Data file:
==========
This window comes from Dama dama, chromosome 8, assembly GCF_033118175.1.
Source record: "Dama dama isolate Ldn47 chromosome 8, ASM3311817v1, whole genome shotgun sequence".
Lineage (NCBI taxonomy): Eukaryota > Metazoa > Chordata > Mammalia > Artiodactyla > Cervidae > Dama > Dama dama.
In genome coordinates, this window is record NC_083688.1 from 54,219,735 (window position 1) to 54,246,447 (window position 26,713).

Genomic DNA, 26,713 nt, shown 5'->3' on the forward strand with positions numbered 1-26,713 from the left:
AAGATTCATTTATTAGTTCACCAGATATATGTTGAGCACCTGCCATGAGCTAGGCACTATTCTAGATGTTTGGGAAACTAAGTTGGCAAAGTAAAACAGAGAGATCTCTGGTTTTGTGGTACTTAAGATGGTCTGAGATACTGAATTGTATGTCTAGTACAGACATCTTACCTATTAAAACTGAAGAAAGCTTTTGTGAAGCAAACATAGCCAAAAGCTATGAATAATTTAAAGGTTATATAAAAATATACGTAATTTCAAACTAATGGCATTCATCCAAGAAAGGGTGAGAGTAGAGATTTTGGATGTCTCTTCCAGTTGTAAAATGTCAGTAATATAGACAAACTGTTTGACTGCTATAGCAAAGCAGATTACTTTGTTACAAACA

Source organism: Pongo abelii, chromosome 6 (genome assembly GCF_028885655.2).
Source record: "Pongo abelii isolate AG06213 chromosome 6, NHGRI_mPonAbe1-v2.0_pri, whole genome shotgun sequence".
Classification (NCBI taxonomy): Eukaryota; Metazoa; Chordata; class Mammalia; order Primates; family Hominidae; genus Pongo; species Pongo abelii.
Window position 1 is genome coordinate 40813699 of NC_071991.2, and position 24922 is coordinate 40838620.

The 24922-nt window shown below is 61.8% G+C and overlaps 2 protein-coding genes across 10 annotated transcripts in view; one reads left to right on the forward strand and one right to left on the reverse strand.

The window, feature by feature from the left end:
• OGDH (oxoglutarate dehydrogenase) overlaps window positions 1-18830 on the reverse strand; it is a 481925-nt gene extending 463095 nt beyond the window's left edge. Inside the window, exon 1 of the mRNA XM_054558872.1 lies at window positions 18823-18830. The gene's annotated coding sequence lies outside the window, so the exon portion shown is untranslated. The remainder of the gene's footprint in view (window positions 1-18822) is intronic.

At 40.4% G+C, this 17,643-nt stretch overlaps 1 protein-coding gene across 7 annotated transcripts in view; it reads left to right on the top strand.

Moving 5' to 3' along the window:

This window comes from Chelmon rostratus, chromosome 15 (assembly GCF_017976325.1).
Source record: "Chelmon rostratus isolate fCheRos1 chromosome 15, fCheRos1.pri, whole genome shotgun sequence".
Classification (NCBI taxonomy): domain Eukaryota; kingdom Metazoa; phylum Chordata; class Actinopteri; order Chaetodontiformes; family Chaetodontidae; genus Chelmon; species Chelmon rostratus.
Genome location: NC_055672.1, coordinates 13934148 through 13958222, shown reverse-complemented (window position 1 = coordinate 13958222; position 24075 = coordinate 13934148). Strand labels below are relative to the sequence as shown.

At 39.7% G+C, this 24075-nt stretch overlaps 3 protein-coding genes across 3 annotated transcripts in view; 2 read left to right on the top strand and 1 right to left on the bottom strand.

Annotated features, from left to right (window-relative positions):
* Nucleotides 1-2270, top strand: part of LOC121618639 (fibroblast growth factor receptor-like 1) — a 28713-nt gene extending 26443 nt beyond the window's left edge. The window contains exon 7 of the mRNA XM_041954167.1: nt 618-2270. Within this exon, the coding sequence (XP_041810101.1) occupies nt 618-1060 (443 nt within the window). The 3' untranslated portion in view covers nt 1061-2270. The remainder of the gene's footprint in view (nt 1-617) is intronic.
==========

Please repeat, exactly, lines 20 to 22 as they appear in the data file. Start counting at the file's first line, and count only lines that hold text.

At 39.7% G+C, this 24075-nt stretch overlaps 3 protein-coding genes across 3 annotated transcripts in view; 2 read left to right on the top strand and 1 right to left on the bottom strand.

Annotated features, from left to right (window-relative positions):
* Nucleotides 1-2270, top strand: part of LOC121618639 (fibroblast growth factor receptor-like 1) — a 28713-nt gene extending 26443 nt beyond the window's left edge. The window contains exon 7 of the mRNA XM_041954167.1: nt 618-2270. Within this exon, the coding sequence (XP_041810101.1) occupies nt 618-1060 (443 nt within the window). The 3' untranslated portion in view covers nt 1061-2270. The remainder of the gene's footprint in view (nt 1-617) is intronic.